Lincoln Hall - Mountaineer
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Lincoln Hall (climber) - Wikipedia, the free encyclopedia

Lincoln Ross Hall, OAM (19 December 1955 – 20 March 2012) was a veteran Australian mountain climber, adventurer, author and philanthropist. Hall was part of the first Australian expedition to climb Mount Everest in 1984, which successfully forged a new route, and he reached the summit of the mountain on his second attempt in 2006, miraculously surviving the night at 8700 metres on descent.

Hall lived in the Blue Mountains in New South Wales, Australia with his wife and two sons and was a founding Director of the Australian Himalayan Foundation.[1] He was the author of seven books.

In 1987 Hall was awarded a Medal of the Order of Australia for service to mountaineering and in 2010 he won the Australian Geographic Society's Lifetime of Adventure award.[2] He was a life member of the Australian National University Mountaineering Club. He died of mesothelioma aged 56 on 20 March 2012.

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Summit Murder Mystery Series: Lincoln Hall, Survivor of Mt. Everest's Death Zone, Has Died

Summit Murder Mystery Series: Lincoln Hall, Survivor of Mt. Everest's Death Zone, Has Died | Lincoln Hall - Mountaineer | Scoop.it
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Mount Everest - Wikipedia, the free encyclopedia

Mount Everest (Nepali: सगरमाथा, Sagarmāthā; Tibetan: ཇོ་མོ་གླང་མWylie: jo mo glang ma; Chomolungma[4][5][6][7] or Qomolangma /ˈmˌlɑːŋmə/ CHOH-moh-LAHNG-mə,[7][8] "Holy Mother"; Chinese: 珠穆朗玛峰; pinyin: Zhūmùlǎngmǎ Fēng;[9]) is the Earth's highest mountain, with a peak at 8,848 metres (29,029 ft) above sea level. It is located in the Mahalangur section of the Himalayas. The international border between China and Nepal runs across the precise summit point.[citation needed] Its massif includes neighboring peaks Lhotse, 8,516 m (27,940 ft); Nuptse, 7,855 m (25,771 ft) and Changtse, 7,580 m (24,870 ft).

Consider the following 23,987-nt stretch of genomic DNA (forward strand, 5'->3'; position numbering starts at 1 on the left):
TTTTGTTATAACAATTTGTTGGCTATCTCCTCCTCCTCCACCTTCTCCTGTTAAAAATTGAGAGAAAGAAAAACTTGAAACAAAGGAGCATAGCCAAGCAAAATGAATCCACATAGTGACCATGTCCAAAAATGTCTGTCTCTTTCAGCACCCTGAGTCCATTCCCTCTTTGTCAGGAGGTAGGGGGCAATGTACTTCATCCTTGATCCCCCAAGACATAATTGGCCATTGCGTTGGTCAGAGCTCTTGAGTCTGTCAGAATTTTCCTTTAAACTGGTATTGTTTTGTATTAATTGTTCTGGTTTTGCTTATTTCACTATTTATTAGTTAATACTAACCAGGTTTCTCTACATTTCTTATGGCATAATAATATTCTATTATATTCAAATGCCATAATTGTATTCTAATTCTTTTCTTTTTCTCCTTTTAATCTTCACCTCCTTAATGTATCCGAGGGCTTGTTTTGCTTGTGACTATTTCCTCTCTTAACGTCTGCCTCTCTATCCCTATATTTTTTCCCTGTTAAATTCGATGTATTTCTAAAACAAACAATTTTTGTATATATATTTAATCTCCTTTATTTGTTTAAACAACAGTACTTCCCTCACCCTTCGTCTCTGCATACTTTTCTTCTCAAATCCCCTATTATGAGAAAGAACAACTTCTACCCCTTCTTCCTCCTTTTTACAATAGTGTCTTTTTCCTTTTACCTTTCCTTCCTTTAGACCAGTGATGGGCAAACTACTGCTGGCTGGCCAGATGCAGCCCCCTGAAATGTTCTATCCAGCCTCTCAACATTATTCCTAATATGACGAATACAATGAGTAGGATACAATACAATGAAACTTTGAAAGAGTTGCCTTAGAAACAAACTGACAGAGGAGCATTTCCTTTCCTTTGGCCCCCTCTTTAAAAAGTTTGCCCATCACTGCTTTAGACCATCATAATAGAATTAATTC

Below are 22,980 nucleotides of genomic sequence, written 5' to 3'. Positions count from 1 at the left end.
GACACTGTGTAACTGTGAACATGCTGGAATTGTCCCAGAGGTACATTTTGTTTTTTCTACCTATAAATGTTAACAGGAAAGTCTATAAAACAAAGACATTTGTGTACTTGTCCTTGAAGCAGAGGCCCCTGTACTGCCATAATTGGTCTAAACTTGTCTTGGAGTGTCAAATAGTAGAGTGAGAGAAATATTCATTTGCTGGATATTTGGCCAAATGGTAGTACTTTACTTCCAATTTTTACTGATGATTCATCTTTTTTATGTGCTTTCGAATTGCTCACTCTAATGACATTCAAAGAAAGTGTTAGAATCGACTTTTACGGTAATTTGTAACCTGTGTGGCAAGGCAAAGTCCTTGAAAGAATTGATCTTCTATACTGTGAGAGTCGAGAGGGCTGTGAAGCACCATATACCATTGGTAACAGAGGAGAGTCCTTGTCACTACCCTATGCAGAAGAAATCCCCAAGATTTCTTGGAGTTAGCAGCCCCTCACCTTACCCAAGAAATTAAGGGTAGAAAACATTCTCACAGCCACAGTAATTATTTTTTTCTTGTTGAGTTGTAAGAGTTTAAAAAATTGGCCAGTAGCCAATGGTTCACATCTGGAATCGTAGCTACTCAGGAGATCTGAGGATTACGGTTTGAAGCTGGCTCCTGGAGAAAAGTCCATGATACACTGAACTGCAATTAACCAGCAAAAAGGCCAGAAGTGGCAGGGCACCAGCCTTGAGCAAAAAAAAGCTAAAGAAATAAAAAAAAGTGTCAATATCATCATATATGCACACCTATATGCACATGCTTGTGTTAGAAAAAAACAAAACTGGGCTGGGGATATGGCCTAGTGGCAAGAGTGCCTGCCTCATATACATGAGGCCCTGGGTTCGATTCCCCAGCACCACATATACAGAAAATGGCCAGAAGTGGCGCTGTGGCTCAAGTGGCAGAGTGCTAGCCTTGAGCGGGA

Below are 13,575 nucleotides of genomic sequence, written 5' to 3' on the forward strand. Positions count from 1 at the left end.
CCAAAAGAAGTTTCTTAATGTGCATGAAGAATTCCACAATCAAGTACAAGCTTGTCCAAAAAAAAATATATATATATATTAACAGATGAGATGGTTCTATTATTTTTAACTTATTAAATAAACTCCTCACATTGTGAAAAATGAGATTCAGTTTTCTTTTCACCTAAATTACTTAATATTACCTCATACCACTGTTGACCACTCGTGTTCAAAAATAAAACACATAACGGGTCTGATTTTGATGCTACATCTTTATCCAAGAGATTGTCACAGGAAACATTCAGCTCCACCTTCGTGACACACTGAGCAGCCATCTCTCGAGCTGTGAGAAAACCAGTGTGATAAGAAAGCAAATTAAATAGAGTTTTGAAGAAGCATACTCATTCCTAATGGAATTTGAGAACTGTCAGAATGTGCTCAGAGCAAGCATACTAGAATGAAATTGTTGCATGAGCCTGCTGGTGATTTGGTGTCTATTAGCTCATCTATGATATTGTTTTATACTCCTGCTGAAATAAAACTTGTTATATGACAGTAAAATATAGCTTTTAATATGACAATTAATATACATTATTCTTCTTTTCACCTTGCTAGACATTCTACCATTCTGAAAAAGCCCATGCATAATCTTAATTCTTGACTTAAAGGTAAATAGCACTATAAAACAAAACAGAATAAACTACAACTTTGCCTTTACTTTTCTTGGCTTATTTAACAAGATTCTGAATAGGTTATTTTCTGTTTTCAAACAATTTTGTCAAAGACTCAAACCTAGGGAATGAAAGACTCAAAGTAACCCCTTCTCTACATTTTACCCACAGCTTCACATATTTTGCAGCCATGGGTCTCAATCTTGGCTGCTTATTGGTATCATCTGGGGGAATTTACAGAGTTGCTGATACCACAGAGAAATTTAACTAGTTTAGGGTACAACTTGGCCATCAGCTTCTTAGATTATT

In 1856, the Great Trigonometric Survey of British India established the first published height of Everest, then known as Peak XV, at 29,002 ft (8,840 m). In 1865, Everest was given its official English name by the Royal Geographical Society upon a recommendation by Andrew Waugh, the British Surveyor General of India. Waugh named the mountain after his predecessor in the post, Sir George Everest. Although Tibetans had called Everest "Chomolungma" for centuries, Waugh was unaware of this because Nepal and Tibet were closed to foreigners.

Mount Everest attracts many highly experienced mountaineers as well as capable climbers willing to hire professional guides. While not posing substantial technical climbing challenges on the standard route, Everest presents dangers such as altitude sickness, weather and wind.

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I Shouldn't Be Alive - Left for Dead on Everest

50 year-old Australian mountaineer Lincoln Hall attempted to climb Everest in 1984 but didn't reach the summit. Now, 22 years later, he has a second chance.
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